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Zoosporangia, believed to be those of Plasmodiophora brassicæ, in the Root Hairs of Non-cruciferous Plants


IN 1936, during work on the cytology of P. brassicæ, zoosporangia identical with those of this well-known parasite were seen by me in root hairs of grass and dock seedlings, which had appeared in a pot of soil taken from a garden in which the club root disease of the Cruciferse was a major problem. In view of the known persistence of P. brassicæ in soils without cruciferous crops, it was decided to attempt a crude cross-inoculation experiment using club root galls as a starting point. Suitable soil was partially sterilized by keeping it at 190° F. for one hour. Ten six-inch pots were filled with this soil, and club root galls with unbroken surfaces, but of an age known to contain mature spore masses, were cut up and placed in five of them. Brussels sprout seedlings germinated in these pots became infected, and an examination of the root hairs of the grass Holcus lanatus grown from seed with them in the re-infected soil revealed numerous zoosporangia and some free-swimming zoospores.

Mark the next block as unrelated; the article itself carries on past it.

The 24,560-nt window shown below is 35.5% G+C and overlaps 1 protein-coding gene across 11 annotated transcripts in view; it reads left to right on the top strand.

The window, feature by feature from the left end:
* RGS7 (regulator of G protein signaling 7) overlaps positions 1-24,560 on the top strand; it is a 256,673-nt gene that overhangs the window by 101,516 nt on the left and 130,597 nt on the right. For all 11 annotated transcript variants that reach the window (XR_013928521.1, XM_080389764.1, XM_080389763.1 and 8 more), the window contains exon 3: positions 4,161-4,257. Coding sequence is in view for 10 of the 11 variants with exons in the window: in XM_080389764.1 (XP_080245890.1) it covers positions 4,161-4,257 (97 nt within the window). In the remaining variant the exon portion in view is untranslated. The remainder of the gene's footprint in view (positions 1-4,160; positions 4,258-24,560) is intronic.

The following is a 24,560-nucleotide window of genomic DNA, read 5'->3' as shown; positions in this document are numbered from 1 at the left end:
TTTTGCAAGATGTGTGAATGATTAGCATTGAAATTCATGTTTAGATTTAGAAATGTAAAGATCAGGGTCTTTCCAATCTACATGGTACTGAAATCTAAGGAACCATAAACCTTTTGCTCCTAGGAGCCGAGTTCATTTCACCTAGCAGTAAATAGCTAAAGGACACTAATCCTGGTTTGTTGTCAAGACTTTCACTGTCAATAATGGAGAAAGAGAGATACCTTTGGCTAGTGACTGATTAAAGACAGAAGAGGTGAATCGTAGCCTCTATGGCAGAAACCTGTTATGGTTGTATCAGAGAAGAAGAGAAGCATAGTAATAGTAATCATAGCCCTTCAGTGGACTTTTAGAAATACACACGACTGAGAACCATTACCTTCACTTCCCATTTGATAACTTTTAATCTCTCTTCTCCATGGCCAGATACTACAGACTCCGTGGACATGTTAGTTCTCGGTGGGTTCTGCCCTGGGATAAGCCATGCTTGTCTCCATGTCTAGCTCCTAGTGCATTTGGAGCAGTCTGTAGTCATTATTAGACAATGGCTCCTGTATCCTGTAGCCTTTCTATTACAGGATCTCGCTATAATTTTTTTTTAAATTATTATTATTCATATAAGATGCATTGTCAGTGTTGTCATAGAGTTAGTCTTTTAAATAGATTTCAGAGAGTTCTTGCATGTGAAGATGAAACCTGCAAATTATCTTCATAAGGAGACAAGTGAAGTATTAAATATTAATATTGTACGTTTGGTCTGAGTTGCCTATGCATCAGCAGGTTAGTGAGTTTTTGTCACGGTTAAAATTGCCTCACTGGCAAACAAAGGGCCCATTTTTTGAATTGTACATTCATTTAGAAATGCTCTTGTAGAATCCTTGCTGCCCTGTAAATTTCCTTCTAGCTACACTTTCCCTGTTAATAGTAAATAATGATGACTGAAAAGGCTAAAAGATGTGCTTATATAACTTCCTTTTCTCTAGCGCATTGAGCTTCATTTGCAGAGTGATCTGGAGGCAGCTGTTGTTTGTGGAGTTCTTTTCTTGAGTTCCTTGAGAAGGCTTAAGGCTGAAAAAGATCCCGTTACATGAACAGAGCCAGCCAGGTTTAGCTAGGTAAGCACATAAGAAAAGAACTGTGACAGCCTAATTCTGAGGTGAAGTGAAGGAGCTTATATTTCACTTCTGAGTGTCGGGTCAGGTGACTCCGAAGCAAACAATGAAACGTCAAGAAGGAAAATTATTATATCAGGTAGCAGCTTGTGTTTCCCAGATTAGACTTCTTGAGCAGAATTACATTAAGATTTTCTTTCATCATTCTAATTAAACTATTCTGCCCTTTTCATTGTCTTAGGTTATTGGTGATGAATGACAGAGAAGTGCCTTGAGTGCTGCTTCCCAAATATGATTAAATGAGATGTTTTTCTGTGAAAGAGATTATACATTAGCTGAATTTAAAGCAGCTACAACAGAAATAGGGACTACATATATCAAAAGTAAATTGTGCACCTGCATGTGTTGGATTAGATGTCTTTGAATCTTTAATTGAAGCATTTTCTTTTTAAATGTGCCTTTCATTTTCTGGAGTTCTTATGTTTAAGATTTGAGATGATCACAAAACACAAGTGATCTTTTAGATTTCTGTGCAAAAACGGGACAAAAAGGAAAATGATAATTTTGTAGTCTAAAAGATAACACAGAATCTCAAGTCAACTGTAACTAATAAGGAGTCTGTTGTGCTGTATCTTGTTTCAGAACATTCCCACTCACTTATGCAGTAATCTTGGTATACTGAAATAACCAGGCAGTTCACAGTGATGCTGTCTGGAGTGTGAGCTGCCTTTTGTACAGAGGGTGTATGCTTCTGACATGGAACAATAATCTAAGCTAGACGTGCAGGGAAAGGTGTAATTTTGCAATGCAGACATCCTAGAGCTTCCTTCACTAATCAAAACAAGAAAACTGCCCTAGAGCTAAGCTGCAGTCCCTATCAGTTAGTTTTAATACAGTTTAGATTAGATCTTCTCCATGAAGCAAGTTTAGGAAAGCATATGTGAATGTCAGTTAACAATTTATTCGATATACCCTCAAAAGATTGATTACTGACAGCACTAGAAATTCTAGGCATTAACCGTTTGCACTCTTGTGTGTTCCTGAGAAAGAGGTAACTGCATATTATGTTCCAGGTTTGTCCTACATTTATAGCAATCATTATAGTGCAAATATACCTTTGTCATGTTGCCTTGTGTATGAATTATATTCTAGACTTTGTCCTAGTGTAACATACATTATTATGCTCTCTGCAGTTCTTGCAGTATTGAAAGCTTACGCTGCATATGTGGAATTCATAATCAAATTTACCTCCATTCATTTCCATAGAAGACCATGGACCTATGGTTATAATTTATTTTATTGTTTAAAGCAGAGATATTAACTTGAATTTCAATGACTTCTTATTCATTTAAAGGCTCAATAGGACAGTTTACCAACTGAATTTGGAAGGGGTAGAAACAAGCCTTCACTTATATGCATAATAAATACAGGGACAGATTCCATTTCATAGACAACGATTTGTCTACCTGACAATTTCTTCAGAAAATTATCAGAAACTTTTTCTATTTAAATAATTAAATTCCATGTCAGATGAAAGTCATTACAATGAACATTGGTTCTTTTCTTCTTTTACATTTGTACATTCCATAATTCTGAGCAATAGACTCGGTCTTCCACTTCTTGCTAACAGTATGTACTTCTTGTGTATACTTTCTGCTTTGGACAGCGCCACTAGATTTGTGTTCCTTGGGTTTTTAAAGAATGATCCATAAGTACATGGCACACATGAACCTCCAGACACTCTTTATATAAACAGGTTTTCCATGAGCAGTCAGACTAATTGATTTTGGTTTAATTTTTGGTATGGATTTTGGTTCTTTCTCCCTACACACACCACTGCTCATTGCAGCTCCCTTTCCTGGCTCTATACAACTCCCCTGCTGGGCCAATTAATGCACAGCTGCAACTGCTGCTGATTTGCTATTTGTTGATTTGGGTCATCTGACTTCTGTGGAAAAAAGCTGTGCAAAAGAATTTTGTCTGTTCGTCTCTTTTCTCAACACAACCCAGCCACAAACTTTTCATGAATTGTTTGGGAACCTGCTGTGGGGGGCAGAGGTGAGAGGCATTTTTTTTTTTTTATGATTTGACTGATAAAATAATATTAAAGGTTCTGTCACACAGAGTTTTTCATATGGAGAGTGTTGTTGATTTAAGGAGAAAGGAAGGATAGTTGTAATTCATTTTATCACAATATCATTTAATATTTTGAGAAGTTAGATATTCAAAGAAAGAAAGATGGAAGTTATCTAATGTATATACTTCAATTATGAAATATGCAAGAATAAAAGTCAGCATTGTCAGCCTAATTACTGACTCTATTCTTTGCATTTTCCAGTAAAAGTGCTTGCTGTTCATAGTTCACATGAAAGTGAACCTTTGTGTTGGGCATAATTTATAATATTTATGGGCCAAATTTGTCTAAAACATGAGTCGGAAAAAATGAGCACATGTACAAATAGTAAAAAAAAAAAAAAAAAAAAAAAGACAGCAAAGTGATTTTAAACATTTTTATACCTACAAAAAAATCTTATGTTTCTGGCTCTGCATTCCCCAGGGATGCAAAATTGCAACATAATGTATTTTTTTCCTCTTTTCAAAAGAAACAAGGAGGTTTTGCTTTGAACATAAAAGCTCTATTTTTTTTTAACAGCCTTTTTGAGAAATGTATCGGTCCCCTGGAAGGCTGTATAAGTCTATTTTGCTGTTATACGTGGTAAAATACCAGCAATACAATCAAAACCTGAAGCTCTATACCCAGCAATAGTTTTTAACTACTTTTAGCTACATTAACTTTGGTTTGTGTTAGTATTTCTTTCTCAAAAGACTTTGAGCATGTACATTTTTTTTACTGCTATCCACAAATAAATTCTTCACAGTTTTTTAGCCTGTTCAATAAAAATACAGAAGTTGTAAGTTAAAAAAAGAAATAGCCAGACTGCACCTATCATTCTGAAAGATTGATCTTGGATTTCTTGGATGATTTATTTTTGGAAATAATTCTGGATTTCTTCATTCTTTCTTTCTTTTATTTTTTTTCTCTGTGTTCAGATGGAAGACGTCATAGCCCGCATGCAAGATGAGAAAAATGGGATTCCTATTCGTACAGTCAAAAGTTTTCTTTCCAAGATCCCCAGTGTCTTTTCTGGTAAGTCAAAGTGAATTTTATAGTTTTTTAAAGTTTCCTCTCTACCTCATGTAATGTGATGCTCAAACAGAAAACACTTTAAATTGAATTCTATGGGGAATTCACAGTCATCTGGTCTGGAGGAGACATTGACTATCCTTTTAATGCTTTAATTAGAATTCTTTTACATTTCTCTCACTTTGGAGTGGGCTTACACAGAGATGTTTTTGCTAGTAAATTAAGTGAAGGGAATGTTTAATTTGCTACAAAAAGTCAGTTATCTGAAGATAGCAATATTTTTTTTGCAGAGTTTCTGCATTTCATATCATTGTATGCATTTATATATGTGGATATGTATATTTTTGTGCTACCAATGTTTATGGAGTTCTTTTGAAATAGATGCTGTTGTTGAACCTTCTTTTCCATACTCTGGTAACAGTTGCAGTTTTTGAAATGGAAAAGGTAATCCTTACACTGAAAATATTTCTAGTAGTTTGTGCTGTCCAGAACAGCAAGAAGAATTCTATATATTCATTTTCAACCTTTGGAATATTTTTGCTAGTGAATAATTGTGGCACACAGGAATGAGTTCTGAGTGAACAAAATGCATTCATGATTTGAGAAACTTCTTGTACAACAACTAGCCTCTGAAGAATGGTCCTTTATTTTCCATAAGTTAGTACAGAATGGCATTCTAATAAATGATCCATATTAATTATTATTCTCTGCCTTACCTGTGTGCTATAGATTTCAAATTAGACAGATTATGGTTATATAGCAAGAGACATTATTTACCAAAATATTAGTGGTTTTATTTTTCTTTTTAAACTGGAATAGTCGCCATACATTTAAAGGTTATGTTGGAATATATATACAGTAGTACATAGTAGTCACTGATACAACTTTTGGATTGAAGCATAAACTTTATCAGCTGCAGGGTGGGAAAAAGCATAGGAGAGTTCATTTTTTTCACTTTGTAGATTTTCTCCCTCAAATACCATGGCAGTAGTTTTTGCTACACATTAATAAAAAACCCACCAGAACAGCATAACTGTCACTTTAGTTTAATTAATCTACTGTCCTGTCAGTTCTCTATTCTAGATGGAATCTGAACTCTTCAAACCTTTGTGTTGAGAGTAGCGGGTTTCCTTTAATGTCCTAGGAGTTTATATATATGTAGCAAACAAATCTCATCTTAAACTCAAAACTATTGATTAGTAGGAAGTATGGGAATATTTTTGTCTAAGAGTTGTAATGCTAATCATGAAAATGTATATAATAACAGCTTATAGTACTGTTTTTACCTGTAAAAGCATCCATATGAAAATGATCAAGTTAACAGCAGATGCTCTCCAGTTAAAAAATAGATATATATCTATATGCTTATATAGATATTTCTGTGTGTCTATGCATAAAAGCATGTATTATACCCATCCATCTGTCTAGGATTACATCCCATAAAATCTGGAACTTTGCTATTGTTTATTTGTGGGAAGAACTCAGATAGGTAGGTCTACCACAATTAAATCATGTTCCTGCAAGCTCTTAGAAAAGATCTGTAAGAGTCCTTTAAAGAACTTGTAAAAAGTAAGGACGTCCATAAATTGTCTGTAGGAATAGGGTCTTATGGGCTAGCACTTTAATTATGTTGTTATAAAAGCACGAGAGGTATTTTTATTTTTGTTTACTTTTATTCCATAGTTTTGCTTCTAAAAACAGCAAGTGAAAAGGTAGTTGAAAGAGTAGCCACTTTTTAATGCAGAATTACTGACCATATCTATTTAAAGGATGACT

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WEBB, P. Zoosporangia, believed to be those of Plasmodiophora brassicæ, in the Root Hairs of Non-cruciferous Plants. Nature 163, 608 (1949).

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